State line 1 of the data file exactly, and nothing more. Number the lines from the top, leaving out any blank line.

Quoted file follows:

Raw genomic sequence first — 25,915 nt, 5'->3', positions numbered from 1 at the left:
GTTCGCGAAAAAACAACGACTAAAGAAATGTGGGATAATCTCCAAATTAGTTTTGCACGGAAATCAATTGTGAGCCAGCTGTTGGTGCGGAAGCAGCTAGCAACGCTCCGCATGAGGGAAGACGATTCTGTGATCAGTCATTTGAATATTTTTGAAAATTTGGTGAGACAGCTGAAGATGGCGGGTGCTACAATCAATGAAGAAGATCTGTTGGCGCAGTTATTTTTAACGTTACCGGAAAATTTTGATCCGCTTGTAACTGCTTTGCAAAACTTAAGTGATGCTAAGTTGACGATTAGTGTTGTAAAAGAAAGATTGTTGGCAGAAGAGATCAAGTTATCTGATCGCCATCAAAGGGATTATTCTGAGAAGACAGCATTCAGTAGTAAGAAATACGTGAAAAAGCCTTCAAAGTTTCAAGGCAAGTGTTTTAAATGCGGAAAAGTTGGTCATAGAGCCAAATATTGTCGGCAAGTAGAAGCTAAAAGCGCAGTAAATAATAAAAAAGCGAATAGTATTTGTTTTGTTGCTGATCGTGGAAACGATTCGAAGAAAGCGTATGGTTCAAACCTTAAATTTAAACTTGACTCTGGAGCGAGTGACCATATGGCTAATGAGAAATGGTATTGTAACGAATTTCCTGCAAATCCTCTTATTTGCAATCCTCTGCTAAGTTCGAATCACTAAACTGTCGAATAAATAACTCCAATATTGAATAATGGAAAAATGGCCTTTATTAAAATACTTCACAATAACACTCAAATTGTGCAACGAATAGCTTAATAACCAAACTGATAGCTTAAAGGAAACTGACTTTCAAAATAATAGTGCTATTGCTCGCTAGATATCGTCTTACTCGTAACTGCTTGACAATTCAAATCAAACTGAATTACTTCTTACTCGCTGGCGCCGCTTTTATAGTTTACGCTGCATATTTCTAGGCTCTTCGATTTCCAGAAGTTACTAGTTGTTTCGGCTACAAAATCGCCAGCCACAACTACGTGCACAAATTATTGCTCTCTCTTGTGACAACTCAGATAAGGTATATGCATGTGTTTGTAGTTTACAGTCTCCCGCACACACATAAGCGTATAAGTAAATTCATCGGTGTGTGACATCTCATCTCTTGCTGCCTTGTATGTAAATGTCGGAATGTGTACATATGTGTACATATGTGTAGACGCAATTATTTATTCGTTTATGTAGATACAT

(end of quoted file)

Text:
Raw genomic sequence first — 25,915 nt, 5'->3', positions numbered from 1 at the left: